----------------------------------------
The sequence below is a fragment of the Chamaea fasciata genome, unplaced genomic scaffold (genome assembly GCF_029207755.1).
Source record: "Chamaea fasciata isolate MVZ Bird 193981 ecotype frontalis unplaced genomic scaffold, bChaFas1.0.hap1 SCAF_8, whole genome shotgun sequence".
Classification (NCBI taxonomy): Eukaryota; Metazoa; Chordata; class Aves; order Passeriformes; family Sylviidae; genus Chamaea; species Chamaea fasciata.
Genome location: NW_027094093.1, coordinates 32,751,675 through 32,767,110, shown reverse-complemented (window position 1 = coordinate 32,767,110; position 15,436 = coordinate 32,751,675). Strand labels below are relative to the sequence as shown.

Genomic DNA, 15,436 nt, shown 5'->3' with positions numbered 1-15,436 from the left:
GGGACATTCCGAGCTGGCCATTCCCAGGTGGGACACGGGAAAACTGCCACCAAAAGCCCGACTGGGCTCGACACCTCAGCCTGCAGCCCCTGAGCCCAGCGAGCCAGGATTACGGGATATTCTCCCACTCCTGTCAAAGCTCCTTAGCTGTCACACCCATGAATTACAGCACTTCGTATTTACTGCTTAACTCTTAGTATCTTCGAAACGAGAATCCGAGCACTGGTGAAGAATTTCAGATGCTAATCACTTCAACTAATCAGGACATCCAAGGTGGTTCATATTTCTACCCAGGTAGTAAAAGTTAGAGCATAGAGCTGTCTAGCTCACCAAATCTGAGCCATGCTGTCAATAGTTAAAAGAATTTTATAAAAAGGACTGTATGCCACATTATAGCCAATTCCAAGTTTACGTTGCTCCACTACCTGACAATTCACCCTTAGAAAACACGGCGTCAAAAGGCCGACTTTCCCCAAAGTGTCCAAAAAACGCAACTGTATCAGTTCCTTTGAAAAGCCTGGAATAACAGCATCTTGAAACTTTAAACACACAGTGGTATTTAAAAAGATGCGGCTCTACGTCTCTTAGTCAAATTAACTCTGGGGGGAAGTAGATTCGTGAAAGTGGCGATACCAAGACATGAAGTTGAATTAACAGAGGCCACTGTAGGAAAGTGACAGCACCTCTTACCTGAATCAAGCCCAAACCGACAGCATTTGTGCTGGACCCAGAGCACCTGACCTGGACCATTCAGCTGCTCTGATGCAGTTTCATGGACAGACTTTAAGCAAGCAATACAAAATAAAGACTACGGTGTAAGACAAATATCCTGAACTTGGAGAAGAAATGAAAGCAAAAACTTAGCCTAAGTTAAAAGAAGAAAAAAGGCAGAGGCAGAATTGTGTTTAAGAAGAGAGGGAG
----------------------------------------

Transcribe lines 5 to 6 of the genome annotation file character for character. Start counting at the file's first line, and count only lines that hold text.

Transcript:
Genomic DNA, 15,436 nt, shown 5'->3' with positions numbered 1-15,436 from the left:
GGGACATTCCGAGCTGGCCATTCCCAGGTGGGACACGGGAAAACTGCCACCAAAAGCCCGACTGGGCTCGACACCTCAGCCTGCAGCCCCTGAGCCCAGCGAGCCAGGATTACGGGATATTCTCCCACTCCTGTCAAAGCTCCTTAGCTGTCACACCCATGAATTACAGCACTTCGTATTTACTGCTTAACTCTTAGTATCTTCGAAACGAGAATCCGAGCACTGGTGAAGAATTTCAGATGCTAATCACTTCAACTAATCAGGACATCCAAGGTGGTTCATATTTCTACCCAGGTAGTAAAAGTTAGAGCATAGAGCTGTCTAGCTCACCAAATCTGAGCCATGCTGTCAATAGTTAAAAGAATTTTATAAAAAGGACTGTATGCCACATTATAGCCAATTCCAAGTTTACGTTGCTCCACTACCTGACAATTCACCCTTAGAAAACACGGCGTCAAAAGGCCGACTTTCCCCAAAGTGTCCAAAAAACGCAACTGTATCAGTTCCTTTGAAAAGCCTGGAATAACAGCATCTTGAAACTTTAAACACACAGTGGTATTTAAAAAGATGCGGCTCTACGTCTCTTAGTCAAATTAACTCTGGGGGGAAGTAGATTCGTGAAAGTGGCGATACCAAGACATGAAGTTGAATTAACAGAGGCCACTGTAGGAAAGTGACAGCACCTCTTACCTGAATCAAGCCCAAACCGACAGCATTTGTGCTGGACCCAGAGCACCTGACCTGGACCATTCAGCTGCTCTGATGCAGTTTCATGGACAGACTTTAAGCAAGCAATACAAAATAAAGACTACGGTGTAAGACAAATATCCTGAACTTGGAGAAGAAATGAAAGCAAAAACTTAGCCTAAGTTAAAAGAAGAAAAAAGGCAGAGGCAGAATTGTGTTTAAGAAGAGAGGGAG